Reclaimed water, the last hope for the Canarian banana

The farmers of Punta del Hidalgo, in the north of Tenerife look at the sky with concern. There, the drought suffocates more than the absence of rain. The lack of water in the aquifers increases the cost of “clear water” and the stifling heat has forced many to throw away their crops, which mature before their time. The situation is such that the Cabildo was forced to declare a water emergency on the island on March 1. «Before, a lot of water came down from troughs, but less and less. Let's hope it is a cycle and that it will be reversed in a few years,” says farmer Juan Mesa before a group of media, from near his farm. He has been working in the field for 15 years. His neighbor Diego González also grows bananas; In his case, for about 20 years.

The altitude of the municipality allows you to obtain magnificent views of Teide. From the top to the bottom, the area is full of agricultural crops and palm groves that cover the slope. But the water does not slide from La Punta. Adding to the problem of desertification is the remoteness of this part of the island from the public irrigation network. «The only thing here is an obsolete canal that is a century and a half old and has many leaks. There is a broken section and farmers do not have the financial capacity to replace it. We depend on some aquifers,” explains Juan, whose farm has 15 hectares. This situation led him to join in August an initiative developed between the Insular Water Council, Teidagua and Coca-Cola, which has allowed him to irrigate his plantations with regenerated water treated at the Punta del Hidalgo treatment plant.

“This project has come to us like rain, because the tensions are increasing,” says the farmer. For now, reclaimed water is enough to cover 30% of its needs and, although it does not solve the problem, it has helped relieve pressure on aquifers. The objective is to increase the percentage. Currently, the station is undergoing modernization works and, at the end of 2024, it will go from 40% to regenerating 100% of urban water.

This will allow 91 hectares of 17 agricultural farms to be irrigated, as well as recover farms abandoned due to lack of water. It will not be enough: “We made a calculation at the beginning of the project and it was estimated that with 100% of the water from the treatment plant still being regenerated, they (the irrigators) would need 25% more water to cover the entire area,” comments Eduardo Alemán, Teidagua technician, but “it's a relief.”

Furthermore, this work – intended to install the latest ultrafiltration technology available – will make the quality of the water obtained by farmers “supreme.” According to Alemán, it is already very good, because the system they have even eliminates nematode eggs. The only thing missing is to reduce the conductivity given the regenerated waters, which determines the appropriate level of salts for irrigation. For papaya there is less of a problem, but banana is more delicate. In any case, more and more farmers are using it. At first, only four joined. Now, there are 18. In Teidagua they predict that, when this indicator is lowered, “interest will grow exponentially.”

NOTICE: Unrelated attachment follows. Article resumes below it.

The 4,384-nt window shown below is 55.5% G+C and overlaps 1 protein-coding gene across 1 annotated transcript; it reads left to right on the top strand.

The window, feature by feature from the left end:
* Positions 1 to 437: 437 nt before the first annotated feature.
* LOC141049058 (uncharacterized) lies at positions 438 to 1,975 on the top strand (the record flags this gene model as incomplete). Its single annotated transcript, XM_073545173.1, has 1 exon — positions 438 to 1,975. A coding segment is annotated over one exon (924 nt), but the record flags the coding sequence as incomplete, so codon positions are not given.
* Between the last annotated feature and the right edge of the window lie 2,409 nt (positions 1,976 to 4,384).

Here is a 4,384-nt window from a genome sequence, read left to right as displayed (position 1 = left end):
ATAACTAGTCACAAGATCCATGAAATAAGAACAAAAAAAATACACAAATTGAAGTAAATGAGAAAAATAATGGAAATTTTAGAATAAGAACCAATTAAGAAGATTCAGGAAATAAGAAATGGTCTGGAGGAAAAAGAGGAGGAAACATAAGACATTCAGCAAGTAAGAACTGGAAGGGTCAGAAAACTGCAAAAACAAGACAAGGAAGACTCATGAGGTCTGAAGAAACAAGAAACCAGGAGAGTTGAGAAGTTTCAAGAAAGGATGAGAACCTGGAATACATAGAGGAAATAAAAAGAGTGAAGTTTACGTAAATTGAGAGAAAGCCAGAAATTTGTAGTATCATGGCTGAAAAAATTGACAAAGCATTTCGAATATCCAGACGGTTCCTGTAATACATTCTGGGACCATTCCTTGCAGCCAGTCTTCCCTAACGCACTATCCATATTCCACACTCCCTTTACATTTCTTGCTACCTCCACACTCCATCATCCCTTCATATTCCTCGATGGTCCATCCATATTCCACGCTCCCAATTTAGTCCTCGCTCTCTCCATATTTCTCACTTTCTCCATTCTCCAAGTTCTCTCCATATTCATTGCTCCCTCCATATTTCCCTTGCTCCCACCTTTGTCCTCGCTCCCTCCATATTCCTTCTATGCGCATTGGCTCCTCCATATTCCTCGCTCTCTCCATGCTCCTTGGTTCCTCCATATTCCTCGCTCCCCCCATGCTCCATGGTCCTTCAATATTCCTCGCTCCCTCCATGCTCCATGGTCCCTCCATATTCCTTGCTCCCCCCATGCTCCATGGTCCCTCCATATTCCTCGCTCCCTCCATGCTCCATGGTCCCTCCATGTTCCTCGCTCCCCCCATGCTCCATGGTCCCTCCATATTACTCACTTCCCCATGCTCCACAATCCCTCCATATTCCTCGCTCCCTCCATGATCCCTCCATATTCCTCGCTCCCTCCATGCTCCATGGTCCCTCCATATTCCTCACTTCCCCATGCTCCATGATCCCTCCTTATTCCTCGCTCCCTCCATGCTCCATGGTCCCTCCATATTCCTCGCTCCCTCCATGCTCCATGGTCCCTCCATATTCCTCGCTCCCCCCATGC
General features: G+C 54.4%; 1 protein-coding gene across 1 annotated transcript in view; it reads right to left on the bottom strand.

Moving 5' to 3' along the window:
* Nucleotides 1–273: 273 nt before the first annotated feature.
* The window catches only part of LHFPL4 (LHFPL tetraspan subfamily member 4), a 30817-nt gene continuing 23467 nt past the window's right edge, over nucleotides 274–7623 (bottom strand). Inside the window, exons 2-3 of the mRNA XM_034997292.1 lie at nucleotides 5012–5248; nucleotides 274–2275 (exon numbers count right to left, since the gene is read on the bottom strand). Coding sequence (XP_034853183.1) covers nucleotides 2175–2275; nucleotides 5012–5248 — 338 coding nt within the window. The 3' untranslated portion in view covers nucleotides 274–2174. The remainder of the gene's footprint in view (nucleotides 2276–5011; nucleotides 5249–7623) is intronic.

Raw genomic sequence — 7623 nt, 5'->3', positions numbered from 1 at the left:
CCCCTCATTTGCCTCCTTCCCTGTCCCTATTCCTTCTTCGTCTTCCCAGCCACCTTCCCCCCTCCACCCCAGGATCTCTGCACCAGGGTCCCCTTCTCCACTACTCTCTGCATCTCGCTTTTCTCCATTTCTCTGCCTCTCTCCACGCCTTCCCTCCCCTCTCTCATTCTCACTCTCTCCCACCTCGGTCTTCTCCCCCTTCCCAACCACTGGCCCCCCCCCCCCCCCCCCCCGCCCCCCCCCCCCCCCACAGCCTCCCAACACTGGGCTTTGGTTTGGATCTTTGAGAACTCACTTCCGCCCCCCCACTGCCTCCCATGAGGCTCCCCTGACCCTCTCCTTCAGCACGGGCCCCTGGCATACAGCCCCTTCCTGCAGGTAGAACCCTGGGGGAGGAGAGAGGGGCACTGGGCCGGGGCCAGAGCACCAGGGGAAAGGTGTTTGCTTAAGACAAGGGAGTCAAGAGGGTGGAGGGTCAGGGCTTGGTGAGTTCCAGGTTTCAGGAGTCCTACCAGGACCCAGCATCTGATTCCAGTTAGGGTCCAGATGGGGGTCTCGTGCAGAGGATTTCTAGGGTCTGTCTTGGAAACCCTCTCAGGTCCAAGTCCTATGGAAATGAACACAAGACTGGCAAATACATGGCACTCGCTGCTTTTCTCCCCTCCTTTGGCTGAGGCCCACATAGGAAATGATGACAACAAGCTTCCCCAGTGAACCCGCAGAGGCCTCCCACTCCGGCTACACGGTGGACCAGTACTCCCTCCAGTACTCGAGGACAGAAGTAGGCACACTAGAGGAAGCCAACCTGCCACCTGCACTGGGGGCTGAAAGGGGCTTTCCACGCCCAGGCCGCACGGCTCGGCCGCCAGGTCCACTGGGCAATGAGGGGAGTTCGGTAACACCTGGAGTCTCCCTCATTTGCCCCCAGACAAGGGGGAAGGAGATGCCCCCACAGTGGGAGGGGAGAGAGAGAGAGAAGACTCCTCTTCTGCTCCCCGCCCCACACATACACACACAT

More than 2,000 irrigators

In the Valle de Guerra, also in the north of the island, there are already 2,000 irrigators who benefit from the regenerated water in the area's treatment plant, which already has an innovative ultrafiltration process by electrodialysis that reduces the content of dissolved salts in the water, regenerating with the highest quality. This is where the wastewater that results from the production process of the Coca-Cola factory in Tacoronte ends up. After undergoing a demanding treatment, the liquid allows the irrigation of an area of ​​350 hectares of tropical crop land, especially bananas.

These projects are of great relevance for the area, since the Tenerife agricultural sector is experiencing difficulties due to the limited availability of water. The reclaimed water complements the groundwater from wells and galleries that farmers access through the private market. In fact, it becomes even more economical, according to Teidagua, this being one of the greatest achievements of the project. The possibility of having regenerated water for irrigation that saves costs for farmers means ensuring the viability of crops, but also strengthens the socioeconomic viability of the area.

Diego has a three-hectare plantation and, together with Juan, owns one of the largest farms in this part of the island. The problems they face are many: “The banana is not only sold at a loss, but it is thrown away so that the price does not collapse,” he laments. Many are donated to the food bank or given to animals. It is clear that the problem is temporary, but this initiative, for them, has been like drinking fresh water in the desert. “When we found out what would be done in the treatment plant, we almost toasted with regenerated water,” Juan jokes. That says it all”.